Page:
Summary Trial and your Employment Matter

The oft cited Rule 1 – 3 of the British Columbia Supreme Court Civil Rules states that the object of the Rules is “to secure the just, speedy and inexpensive determination of every proceeding on its merits.”

When there is a discrete issue which may be fairly adjudicated through fact-finding through written documents alone, applying for a determination of your proceeding by way of summary trial may be the best path forward for your employment matter.

A Summary Trial, or a “9-7” under the BC Supreme Court Civil Rules, is a final adjudication without a “real” trial. Counsel may elect to proceed by way of summary trial in situations where the court can obtain and assess all the facts of a matter through documentary evidence alone, without the cross examination of witnesses. For example, an action that only involves a determination of what, if any, reasonable notice a plaintiff is entitled to may be suitable for this mode of trial.

Summary trial may not appropriate in cases where, for example:

  • a case involves irreconcilable facts;
  • a case involves credibility issues (though our appellate court in MacMillan v. Kaiser Equipment Ltd. noted that a mere conflict in evidence does not necessarily mean the trier of fact would not be able to adjudicate the matter);
  • there are multiple parties;
  • the case is complex;
  • the documentary record you intend to rely on is lengthy and unmanageable; and
  • it would be inefficient way to proceed.

Even if the trier of fact is able to decide on the facts and legal issues via summary trial, they may decline to give judgement if it would be unjust to do so (Inspiration Mgmt. Ltd. v. McDermid St. Lawrence Ltd.)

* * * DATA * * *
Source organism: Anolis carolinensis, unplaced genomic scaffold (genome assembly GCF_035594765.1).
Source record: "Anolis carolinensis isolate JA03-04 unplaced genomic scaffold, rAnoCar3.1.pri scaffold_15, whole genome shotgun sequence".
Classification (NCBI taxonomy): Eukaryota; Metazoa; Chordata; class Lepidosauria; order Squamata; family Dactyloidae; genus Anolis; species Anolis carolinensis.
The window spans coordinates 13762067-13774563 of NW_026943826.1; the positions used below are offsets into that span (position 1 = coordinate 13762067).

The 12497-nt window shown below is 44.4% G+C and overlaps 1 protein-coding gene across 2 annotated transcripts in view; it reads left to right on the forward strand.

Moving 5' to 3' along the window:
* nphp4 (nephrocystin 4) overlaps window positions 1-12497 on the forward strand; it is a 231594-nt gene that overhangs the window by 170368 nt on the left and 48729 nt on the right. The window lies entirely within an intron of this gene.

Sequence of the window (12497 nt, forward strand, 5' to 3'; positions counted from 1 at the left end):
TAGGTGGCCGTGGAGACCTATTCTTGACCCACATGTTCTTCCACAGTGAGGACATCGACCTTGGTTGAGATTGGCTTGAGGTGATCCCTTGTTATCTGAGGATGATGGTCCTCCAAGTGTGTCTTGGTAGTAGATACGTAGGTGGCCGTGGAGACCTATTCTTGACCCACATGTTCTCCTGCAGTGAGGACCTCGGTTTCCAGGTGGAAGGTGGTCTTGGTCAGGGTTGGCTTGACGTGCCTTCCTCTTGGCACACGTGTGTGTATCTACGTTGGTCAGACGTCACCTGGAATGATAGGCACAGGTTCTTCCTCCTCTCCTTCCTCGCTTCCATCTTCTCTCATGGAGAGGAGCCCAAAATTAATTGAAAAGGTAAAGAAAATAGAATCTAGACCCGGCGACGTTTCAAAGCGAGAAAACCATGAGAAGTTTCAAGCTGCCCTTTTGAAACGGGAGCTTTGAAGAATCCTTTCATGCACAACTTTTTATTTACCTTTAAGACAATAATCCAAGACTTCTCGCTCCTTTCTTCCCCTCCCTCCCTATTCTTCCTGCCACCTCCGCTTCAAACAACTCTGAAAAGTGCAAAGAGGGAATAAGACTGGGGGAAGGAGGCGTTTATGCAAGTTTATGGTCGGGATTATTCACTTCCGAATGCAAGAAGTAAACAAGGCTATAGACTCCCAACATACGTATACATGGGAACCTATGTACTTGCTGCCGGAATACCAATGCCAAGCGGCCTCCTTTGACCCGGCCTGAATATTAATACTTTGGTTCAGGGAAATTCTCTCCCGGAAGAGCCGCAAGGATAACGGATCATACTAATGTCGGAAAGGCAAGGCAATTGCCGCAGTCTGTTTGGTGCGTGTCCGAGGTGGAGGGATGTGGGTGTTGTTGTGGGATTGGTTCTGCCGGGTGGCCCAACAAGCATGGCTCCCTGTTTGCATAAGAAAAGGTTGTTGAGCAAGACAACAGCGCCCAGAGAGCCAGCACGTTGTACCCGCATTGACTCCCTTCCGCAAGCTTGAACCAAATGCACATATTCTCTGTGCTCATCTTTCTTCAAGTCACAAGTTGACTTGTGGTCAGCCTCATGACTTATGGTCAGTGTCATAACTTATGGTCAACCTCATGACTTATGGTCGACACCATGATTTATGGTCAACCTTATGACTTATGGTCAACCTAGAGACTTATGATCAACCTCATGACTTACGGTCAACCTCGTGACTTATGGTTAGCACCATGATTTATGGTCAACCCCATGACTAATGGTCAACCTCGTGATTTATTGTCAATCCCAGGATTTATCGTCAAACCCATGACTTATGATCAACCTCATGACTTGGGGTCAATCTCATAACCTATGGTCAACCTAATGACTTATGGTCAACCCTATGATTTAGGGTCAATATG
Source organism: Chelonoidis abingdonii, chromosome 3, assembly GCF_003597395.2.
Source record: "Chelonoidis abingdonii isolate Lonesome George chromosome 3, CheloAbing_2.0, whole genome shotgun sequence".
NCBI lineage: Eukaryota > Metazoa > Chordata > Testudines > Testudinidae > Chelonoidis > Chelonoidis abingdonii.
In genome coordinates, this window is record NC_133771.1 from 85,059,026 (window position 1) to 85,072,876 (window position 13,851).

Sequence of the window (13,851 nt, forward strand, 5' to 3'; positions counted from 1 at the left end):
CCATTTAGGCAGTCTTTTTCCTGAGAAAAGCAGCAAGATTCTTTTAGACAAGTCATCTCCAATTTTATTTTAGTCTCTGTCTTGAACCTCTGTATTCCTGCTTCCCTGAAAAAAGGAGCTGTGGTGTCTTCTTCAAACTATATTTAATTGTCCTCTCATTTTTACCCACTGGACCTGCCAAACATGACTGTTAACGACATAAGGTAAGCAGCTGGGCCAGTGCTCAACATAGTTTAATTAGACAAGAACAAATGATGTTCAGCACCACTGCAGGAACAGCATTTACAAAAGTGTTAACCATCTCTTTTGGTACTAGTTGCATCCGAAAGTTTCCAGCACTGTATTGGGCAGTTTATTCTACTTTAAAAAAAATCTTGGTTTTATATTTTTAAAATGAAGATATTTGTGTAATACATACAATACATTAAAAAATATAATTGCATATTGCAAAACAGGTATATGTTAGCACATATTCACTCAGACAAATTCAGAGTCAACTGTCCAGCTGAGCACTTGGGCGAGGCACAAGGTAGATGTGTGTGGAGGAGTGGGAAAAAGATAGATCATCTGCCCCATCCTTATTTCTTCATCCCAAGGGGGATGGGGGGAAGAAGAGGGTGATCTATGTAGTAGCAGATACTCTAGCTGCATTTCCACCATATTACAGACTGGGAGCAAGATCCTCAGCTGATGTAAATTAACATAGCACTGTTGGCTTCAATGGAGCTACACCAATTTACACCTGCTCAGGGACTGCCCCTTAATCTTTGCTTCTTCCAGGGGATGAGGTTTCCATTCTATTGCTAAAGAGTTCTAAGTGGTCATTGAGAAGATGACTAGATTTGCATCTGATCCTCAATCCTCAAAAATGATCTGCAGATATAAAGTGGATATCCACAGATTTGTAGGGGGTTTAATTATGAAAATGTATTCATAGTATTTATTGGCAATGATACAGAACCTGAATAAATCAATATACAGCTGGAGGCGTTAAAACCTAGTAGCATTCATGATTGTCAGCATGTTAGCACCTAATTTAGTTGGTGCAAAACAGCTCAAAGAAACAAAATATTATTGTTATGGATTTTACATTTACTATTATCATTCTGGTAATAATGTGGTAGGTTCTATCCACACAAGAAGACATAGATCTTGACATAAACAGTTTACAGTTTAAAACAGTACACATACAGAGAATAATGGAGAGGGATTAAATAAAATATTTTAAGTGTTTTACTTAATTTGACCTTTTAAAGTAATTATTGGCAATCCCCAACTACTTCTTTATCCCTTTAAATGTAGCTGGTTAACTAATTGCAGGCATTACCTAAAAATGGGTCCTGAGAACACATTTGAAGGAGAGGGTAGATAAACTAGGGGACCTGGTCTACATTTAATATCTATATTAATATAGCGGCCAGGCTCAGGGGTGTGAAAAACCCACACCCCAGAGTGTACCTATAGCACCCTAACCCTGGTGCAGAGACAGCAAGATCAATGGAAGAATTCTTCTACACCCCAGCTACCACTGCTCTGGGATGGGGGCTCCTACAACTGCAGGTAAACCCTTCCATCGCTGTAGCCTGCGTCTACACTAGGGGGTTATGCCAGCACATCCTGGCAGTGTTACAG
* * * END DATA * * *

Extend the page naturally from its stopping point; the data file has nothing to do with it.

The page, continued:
When counsel has determined that summary trial is the best way to proceed, they begin preparing the evidentiary record. This may include the notice of application, a lengthy affidavit, answers to interrogatories, transcripts from examinations for discovery, and all evidence which may assist the trial judge in determining the facts of the matter.

At the summary trial application, the parties must first establish that the matter is suitable to be tried in this expedited way. If they are unable to establish this because, for example, the matter is more suitable for a full trial, then the summary trial will not proceed.

If the court allows the application, the parties proceed to the hearing and make their case in chambers by relying on their documentary record.

Following the summary trial, the court may grant judgment in favour of any party, on either part of the claim or all of the claim; impose terms about enforcement of the judgment (such as when it must be paid), or award costs.

In the alternative, if after hearing the facts the court is unable to grant judgment, they may order that a full trial be held, or that the parties attend a case planning conference, or make any other order that furthers the object of the Rules.  

Is your employment matter right for summary trial? Call Inlet Law today at 604-39-INLET (604-394-6538) for a free initial consult.

Martin Sheard assisted me, and his work was first-rate. He was knowledgeable, efficient, and made me absolutely confident that I had received exactly the legal services I needed.
— Joe Broadhurst / Managing Partner, Broadhurst Kooy Family Law

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Martin Sheard has advocated at the Supreme Court of Canada on behalf of financially marginalized Canadians. Only about once every two years does the Supreme Court of Canada hear an employment law case, so this was a special moment for Martin.